The U.S. Army Corps of Engineers, Savannah District, has completed its initial analysis of historical documentation and information gathered during site visits and soil samples since peat balls containing petroleum appeared in September on a section of shoreline in Buxton, N.C., near the former U.S. Navy facility.
The Savannah District’s Formerly Used Defense Site Program team continues to coordinate its efforts with the North Carolina Department of Environmental Quality as investigative efforts progress toward determining any necessary corrective actions.
A Precautionary Health Advisory was issued from approximately 46285 Old Lighthouse Road to the first jetty in Buxton on September 25. Historic military activity occurred in this area during the 1950s and through parts of the 1980s, and samples were taken by the U.S. Coast Guard in September after rangers with Cape Hatteras National Seashore noticed a strong smell of fuel. The testing of the samples indicated the soil contained weathered light fuel oil, a small amount of lubricating oil, petroleum hydrocarbons, and non-petroleum contamination.
While tremendous progress in technologies and techniques addressing environmental contamination have been made throughout the years, currently, there isn’t a fail-proof method that will provide a 100% certainty that all environmental concerns are discovered and can be completely addressed. The Corps stated that the organization will do everything it can to ensure that when its work is complete, human health and the environment are protected.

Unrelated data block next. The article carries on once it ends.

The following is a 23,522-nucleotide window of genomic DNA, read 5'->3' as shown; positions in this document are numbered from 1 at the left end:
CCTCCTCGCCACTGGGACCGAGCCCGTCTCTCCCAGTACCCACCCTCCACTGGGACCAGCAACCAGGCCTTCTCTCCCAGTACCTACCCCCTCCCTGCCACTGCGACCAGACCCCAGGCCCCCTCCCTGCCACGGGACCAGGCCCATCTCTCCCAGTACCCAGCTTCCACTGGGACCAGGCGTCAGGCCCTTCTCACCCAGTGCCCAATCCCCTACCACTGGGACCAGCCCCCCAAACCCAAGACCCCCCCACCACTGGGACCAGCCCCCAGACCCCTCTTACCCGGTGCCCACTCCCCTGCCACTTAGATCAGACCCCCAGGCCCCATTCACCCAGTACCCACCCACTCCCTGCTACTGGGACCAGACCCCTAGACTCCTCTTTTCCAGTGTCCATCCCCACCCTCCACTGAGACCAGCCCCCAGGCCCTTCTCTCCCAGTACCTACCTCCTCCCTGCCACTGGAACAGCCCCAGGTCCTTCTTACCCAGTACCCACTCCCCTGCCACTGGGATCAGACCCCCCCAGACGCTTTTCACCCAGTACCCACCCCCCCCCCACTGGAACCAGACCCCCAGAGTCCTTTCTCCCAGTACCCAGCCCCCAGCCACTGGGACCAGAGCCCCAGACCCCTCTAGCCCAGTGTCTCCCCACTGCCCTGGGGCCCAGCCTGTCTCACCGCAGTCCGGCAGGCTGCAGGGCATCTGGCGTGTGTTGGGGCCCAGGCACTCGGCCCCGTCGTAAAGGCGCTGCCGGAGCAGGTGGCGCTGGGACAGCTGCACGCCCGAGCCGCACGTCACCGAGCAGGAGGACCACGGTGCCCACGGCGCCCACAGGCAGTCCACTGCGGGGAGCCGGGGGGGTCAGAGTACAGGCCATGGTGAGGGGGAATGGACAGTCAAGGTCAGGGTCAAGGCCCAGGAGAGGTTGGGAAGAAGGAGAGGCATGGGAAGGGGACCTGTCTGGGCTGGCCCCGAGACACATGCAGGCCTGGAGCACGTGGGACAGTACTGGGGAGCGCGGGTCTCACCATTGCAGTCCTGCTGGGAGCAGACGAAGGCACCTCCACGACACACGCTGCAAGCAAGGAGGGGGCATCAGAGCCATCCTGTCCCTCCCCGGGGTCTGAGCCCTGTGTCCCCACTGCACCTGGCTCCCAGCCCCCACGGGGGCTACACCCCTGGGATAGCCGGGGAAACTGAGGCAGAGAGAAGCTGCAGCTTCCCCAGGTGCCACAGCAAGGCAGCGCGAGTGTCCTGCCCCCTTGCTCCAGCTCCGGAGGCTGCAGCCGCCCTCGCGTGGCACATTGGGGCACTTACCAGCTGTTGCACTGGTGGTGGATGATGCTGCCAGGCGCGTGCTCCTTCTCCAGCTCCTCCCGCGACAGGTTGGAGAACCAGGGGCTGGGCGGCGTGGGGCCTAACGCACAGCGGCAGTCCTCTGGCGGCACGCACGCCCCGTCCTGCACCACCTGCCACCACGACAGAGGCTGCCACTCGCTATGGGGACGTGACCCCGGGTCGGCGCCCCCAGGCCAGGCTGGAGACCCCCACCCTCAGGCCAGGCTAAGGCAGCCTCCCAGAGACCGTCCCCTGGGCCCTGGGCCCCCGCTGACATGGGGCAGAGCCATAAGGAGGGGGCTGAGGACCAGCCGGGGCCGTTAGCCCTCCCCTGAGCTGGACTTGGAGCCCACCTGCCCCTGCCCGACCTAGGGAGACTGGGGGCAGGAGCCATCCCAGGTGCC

Independent regulatory agencies provide oversight to the Corps’ work, and the community is an important stakeholder in the process.
“We will continue to work with the North Carolina Department of Environmental Quality regulators on this matter,” said Carl Dokter, Savannah District’s Formerly Used Defense Sites Program manager. “We are obligated to follow the predetermined processes to reach a consensus with the regulator. Taking immediate action without following the process could result in more problems.”
The U.S. Army Corps of Engineers executes the FUDS program on behalf of the U.S. Army and the Department of Defense. The FUDS program cleans up properties formerly owned by, leased to, or otherwise possessed, by the United States and then transferred outside of DOD control prior to October 1986.
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